Tuesday, September 15, 2015

Damage Done - Amanda Panitch

Damage Done
Amanda Panitch
Random House
 
Young Adult/Thriller
 
Every once in a while, seventeen-year-old Lucy Black has to remind herself of her name.  She’s had this name for a bit less than a year.  Last year, she was Julia Vann.  She went to high school, played clarinet in the band, had friends, and a boyfriend.  She also had a twin brother, Ryan.   They were as close as two people could be.  The two of them held hands in the womb.  They were practically inseparable as kids, even after Ryan was sent to a doctor about his behavior.  After that, Ryan spent a lot of time with Dr. Spence, his therapist.  And then one day, Ryan walked into the band room and never walked out again.  Neither did anyone else, except Julia.  After that day, nothing could possibly be the same.  Now she’s Lucy and she lives in a new town among strangers.  She started at a new school.  She has a new friend or two.  She’s on the verge of having a boyfriend.  And no one knows who she really is.
 
Being Lucy is kind of a relief.  No one wants to ask her horrible questions or call her vile names.  Reporters aren’t lurking in the bushes every time someone takes out the trash.  On the other hand, most of her previous life is gone and she can never talk about it.  She has exactly one photo left of Ryan.  Compared to the other victims, maybe she’s lucky.  Until one day, rushing into first period, she spots him in the parking lot.  He’s far away, but she’s sure it’s Dr. Spence.  How could he have found her?  More to the point, what does he want?  Digging up the past and destroying the present is the very last thing Lucy (or Julia) wants.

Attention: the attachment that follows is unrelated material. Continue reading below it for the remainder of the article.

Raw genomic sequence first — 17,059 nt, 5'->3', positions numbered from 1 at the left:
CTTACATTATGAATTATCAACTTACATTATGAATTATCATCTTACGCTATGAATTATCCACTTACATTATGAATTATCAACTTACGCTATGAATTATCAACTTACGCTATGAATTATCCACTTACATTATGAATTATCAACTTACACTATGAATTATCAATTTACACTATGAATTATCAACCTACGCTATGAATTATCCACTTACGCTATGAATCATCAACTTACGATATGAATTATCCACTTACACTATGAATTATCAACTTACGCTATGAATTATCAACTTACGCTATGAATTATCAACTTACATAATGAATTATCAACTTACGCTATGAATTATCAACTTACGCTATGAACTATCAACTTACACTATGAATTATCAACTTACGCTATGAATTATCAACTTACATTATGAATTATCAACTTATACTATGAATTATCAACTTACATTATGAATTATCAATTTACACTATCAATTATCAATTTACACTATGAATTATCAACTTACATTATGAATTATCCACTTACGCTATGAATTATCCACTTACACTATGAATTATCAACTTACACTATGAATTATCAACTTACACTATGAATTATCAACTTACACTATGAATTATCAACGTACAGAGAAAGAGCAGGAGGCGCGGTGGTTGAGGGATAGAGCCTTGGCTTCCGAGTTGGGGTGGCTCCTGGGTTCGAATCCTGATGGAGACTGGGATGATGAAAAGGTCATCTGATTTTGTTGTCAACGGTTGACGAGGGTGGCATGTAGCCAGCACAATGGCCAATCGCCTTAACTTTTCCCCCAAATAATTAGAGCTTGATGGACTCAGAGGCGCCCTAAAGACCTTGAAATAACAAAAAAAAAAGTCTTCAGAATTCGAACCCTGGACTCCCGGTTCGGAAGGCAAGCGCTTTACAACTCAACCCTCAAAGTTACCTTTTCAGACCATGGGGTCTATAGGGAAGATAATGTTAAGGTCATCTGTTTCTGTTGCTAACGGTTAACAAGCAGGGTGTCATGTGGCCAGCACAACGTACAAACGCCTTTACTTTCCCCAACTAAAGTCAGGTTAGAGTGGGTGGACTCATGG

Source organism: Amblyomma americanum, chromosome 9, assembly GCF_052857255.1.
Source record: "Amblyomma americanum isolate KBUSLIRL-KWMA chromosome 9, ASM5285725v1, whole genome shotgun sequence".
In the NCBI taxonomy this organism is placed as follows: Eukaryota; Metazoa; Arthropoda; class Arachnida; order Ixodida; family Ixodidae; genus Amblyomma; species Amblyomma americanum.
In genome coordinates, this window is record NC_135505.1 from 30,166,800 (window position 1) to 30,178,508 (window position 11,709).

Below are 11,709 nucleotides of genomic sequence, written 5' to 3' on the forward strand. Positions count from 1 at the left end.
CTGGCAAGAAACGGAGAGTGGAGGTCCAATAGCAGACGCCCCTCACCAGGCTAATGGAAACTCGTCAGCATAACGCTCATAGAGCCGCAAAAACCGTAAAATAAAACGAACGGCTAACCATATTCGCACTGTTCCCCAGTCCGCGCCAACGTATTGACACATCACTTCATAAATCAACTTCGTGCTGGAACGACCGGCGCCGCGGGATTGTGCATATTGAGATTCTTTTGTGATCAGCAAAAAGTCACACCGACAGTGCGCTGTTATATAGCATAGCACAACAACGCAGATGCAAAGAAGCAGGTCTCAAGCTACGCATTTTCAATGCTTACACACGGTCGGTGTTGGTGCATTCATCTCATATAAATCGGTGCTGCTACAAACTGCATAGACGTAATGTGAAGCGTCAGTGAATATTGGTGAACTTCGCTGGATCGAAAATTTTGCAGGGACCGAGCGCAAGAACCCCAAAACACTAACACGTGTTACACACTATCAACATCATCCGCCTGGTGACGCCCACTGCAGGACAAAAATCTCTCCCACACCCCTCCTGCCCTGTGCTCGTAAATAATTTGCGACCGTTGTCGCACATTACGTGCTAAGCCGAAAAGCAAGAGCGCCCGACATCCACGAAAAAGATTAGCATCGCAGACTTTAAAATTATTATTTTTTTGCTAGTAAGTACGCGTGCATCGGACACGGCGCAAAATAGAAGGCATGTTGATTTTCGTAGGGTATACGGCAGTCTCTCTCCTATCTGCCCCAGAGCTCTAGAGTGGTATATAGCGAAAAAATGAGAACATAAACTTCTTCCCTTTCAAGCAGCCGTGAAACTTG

This is written for young adults, but it will appeal to a wider set of readers.  At the core, this is a very well written thriller.  I stayed up much too late because I had to find out what happened.  Julia/Lucy is a completely sympathetic character.  She’s not only the new kid, she has to lie about where she came from and who she was and what she did.  The whole novel is written from her perspective, so the reader really gets a good look inside her head.  While there are some difficult themes here (school tragedy, student deaths, psychological issues) most teens should have no trouble with this.  Most parents will want to borrow it when they’re done.
 
 
Rating: 8
August 2015
ISBN# 978-0-553-50749-2  (hardcover)

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